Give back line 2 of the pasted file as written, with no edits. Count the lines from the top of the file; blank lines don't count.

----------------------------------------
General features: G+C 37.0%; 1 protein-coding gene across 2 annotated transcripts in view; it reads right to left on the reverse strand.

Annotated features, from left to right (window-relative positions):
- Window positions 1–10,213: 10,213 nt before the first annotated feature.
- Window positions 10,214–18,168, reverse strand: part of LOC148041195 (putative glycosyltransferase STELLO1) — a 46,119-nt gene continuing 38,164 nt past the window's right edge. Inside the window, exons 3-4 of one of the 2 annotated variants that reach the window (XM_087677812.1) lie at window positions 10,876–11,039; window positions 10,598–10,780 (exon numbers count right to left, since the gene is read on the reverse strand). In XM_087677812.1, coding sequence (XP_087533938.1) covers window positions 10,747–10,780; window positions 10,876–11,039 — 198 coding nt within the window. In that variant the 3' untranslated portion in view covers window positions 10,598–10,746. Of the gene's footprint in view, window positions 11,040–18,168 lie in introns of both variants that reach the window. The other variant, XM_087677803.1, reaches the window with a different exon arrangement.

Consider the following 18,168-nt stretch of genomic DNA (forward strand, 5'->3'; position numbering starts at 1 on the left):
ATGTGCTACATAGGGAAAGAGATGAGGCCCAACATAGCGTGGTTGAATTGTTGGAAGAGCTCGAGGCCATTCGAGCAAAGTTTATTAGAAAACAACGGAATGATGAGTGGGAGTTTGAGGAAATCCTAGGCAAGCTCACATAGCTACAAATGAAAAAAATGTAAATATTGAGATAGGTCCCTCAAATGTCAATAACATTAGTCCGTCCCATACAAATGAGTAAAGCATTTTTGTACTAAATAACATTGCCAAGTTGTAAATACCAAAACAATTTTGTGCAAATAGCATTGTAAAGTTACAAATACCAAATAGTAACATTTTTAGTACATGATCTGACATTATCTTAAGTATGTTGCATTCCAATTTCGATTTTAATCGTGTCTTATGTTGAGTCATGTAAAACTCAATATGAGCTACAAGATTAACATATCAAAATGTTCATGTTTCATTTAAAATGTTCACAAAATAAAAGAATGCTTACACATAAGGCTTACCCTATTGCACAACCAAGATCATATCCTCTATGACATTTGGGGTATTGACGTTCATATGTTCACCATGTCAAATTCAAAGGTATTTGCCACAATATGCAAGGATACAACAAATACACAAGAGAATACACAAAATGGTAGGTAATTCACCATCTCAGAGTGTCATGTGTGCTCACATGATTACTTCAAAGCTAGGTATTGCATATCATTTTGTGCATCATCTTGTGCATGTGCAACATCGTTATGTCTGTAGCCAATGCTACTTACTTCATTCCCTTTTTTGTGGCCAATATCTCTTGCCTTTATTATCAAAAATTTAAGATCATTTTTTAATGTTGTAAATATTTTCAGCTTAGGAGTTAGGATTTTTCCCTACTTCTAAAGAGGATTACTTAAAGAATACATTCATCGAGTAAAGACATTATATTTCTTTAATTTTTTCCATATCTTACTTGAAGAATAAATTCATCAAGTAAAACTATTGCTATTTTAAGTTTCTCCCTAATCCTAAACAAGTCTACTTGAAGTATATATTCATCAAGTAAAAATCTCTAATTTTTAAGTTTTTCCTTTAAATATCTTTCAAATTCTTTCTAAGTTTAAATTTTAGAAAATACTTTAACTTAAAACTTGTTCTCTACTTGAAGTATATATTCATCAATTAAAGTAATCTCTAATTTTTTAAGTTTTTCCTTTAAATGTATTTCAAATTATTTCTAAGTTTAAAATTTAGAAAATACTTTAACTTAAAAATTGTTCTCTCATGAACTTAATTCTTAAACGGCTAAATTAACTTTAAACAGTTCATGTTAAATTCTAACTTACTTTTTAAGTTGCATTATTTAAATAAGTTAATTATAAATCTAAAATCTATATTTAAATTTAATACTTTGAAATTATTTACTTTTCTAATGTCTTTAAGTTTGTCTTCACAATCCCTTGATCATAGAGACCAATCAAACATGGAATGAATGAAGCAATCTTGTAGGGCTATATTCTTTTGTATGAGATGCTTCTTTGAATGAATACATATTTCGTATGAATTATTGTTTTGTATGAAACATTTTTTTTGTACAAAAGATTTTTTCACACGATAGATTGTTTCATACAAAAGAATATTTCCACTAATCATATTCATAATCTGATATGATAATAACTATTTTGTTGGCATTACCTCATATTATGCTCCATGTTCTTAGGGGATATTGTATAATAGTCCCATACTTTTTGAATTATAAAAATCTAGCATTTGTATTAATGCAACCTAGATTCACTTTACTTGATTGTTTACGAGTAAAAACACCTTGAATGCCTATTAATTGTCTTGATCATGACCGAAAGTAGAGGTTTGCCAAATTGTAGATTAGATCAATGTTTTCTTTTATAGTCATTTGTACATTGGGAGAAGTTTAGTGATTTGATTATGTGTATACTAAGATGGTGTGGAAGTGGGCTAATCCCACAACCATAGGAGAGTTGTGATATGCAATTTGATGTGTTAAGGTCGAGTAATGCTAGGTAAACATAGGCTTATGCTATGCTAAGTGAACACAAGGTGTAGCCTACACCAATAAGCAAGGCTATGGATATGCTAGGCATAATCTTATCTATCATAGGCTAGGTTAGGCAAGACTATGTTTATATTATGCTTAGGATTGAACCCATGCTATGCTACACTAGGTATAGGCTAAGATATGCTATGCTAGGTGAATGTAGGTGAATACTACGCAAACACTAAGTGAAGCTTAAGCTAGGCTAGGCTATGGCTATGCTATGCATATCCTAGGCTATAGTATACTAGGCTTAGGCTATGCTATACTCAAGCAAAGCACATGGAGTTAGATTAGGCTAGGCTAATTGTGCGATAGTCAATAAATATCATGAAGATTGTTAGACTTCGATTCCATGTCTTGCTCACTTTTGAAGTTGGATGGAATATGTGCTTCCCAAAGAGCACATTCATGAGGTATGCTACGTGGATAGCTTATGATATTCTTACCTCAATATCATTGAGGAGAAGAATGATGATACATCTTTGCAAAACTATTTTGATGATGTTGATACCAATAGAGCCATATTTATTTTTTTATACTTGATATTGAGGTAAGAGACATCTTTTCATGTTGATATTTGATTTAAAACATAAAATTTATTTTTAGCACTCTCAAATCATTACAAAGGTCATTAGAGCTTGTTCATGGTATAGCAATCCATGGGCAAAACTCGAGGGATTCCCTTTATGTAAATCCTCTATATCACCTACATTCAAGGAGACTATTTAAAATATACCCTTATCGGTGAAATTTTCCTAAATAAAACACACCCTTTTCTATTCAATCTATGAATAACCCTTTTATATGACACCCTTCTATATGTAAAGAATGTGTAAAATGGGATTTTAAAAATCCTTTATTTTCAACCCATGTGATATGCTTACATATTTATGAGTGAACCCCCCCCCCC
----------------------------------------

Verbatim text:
Annotated features, from left to right (window-relative positions):